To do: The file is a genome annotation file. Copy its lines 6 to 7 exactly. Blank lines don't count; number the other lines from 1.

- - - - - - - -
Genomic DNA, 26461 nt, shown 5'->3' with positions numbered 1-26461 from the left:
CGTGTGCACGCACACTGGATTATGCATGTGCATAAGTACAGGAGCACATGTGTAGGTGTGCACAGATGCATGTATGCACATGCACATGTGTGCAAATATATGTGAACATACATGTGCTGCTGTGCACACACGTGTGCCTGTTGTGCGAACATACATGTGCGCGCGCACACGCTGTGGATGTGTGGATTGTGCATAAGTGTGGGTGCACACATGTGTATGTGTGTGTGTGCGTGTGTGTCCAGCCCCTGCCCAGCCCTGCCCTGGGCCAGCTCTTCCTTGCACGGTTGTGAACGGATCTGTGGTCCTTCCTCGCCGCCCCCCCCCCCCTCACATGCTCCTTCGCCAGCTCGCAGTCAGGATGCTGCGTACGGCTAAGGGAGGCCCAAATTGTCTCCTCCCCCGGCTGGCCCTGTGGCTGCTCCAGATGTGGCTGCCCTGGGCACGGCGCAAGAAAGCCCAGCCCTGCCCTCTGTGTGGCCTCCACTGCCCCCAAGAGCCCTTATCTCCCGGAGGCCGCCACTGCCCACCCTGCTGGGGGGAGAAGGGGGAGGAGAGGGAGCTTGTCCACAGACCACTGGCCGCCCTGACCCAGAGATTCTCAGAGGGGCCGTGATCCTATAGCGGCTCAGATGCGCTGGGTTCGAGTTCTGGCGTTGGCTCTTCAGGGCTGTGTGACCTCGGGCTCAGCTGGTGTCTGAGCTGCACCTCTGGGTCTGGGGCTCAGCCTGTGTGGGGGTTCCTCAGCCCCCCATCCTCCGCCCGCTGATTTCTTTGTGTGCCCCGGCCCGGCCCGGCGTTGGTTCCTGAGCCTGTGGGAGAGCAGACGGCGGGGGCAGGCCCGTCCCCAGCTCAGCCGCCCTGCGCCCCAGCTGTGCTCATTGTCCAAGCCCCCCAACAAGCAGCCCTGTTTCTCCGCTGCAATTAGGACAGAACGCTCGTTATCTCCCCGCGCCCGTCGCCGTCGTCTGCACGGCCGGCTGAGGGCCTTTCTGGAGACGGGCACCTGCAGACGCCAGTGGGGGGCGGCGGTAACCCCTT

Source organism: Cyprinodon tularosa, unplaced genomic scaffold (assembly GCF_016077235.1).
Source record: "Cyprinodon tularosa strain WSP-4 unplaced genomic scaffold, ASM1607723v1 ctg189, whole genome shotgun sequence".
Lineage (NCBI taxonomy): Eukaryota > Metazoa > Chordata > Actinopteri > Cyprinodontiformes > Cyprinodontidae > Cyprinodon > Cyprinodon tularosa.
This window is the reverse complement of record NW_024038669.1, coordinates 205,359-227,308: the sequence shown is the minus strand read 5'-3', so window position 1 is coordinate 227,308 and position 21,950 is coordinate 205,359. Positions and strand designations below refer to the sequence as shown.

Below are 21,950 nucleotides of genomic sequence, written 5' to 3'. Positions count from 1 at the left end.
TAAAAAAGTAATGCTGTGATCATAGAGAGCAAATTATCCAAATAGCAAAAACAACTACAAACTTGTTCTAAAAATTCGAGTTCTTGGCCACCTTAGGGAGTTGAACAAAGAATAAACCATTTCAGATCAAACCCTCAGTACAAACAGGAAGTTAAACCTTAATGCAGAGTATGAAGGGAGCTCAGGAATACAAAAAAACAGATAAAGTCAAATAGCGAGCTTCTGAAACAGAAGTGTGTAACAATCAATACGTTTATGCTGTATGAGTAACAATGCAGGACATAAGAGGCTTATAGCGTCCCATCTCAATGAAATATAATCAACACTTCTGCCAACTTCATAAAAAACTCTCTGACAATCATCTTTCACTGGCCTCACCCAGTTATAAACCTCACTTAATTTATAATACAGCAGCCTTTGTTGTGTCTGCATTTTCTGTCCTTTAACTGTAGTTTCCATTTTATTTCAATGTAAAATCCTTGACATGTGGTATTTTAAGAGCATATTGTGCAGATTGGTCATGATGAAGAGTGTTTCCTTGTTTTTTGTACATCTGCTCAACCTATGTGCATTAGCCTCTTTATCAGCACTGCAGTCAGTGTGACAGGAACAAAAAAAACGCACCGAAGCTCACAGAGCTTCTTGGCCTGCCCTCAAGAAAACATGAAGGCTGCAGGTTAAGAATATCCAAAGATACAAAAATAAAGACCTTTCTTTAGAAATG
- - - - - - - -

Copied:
This window is the reverse complement of record NW_024038669.1, coordinates 205,359-227,308: the sequence shown is the minus strand read 5'-3', so window position 1 is coordinate 227,308 and position 21,950 is coordinate 205,359. Positions and strand designations below refer to the sequence as shown.

Below are 21,950 nucleotides of genomic sequence, written 5' to 3'. Positions count from 1 at the left end.